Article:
Let me be clear at this early stage:

  • In Europe we are NOT in the business of fixing prices or determining market outcomes.
  • This is not about generating more regulation. It is about breaking down barriers that are holding back competition and choice at the retail end.
  • Nor is it about imposing a heavy administrative burden for national administrations and statistical offices – it is about co-ordinating and prioritising the huge statistical work already being done.
  • At the heart of all this work is partnership – with Member States, with national regulators, with consumer organisations. We will rely on these partners for data and evidence and we will work with them on solutions. It is clear that many actions on consumer issues – from information to enforcement - are best taken at national level close to the ground.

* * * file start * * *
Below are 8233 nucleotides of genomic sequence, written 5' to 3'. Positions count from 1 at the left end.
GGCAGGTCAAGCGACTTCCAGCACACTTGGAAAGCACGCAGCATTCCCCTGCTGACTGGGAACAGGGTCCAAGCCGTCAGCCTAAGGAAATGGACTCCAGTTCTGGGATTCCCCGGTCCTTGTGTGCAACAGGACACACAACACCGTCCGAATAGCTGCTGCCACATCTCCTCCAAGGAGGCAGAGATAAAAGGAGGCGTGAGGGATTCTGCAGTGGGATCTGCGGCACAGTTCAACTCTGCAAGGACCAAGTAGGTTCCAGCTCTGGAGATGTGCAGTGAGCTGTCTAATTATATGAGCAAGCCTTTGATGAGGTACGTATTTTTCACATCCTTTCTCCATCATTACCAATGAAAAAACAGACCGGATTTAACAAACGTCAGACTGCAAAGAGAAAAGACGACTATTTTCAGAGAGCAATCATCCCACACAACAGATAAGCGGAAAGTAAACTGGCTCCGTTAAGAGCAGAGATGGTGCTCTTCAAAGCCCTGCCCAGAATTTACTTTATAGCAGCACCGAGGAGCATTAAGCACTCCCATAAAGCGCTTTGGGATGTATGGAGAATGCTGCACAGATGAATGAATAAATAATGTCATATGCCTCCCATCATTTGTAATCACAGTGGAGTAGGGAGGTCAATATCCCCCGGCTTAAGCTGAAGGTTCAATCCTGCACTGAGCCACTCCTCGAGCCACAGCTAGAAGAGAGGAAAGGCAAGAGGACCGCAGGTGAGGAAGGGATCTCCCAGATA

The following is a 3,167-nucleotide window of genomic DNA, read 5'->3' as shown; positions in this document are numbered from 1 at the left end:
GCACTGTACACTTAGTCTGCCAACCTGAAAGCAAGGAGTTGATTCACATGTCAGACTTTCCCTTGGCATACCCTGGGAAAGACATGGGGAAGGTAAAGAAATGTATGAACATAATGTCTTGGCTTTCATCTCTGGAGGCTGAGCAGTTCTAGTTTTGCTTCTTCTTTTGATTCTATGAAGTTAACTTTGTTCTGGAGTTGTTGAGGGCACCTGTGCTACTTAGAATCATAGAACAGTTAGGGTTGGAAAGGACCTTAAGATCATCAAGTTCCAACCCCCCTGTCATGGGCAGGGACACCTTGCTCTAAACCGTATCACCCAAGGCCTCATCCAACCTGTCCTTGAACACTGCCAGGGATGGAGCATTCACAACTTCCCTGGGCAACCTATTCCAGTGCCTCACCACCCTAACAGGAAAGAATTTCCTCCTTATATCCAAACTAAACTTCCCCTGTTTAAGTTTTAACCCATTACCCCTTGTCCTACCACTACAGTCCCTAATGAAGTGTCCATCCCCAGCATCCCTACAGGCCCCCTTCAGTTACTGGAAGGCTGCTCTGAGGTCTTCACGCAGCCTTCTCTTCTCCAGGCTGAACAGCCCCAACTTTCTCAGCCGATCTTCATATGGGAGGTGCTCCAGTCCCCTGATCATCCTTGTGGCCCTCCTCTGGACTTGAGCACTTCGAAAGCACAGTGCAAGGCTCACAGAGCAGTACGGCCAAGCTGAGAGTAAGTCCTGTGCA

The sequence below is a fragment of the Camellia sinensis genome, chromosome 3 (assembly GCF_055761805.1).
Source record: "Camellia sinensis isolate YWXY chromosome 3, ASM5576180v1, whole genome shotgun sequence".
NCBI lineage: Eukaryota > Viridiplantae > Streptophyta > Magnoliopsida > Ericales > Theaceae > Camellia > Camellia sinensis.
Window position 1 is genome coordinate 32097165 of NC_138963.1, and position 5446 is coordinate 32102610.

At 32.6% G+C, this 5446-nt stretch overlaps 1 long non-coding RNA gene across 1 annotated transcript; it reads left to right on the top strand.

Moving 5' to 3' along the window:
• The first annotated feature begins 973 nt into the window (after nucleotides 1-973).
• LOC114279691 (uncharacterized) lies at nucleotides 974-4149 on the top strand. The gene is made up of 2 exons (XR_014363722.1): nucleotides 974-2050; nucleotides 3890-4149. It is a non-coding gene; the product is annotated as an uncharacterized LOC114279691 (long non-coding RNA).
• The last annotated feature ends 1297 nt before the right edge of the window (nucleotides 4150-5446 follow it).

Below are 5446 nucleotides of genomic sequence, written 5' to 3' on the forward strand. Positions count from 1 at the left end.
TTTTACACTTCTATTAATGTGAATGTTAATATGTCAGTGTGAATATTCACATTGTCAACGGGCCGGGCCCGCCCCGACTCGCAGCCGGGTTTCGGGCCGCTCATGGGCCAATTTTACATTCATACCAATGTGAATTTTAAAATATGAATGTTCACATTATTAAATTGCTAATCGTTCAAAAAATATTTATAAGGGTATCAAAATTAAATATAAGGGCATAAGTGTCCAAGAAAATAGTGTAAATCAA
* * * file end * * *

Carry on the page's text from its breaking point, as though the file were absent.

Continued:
These new investigations are an essential part of a much bigger drive by this Commission to deliver better real world choice for consumers.


It will very significantly strengthen the evidence-base for decision-making in consumer policy and throughout the Commission as a whole.


One year ago I launched a new consumer strategy 2007-2013 - based on 3 essential pillars - empowering consumers, enhancing their economic welfare and effectively protecting them.

These new investigations give consumer policy the tools to really come of age – and effectively deliver for consumers in their pockets - where it counts

Now let me present to you the results of the first scoreboard

Even in its "first edition", the results of the scoreboard are significant

1. The first conclusions is that there are an awful lot of gaps.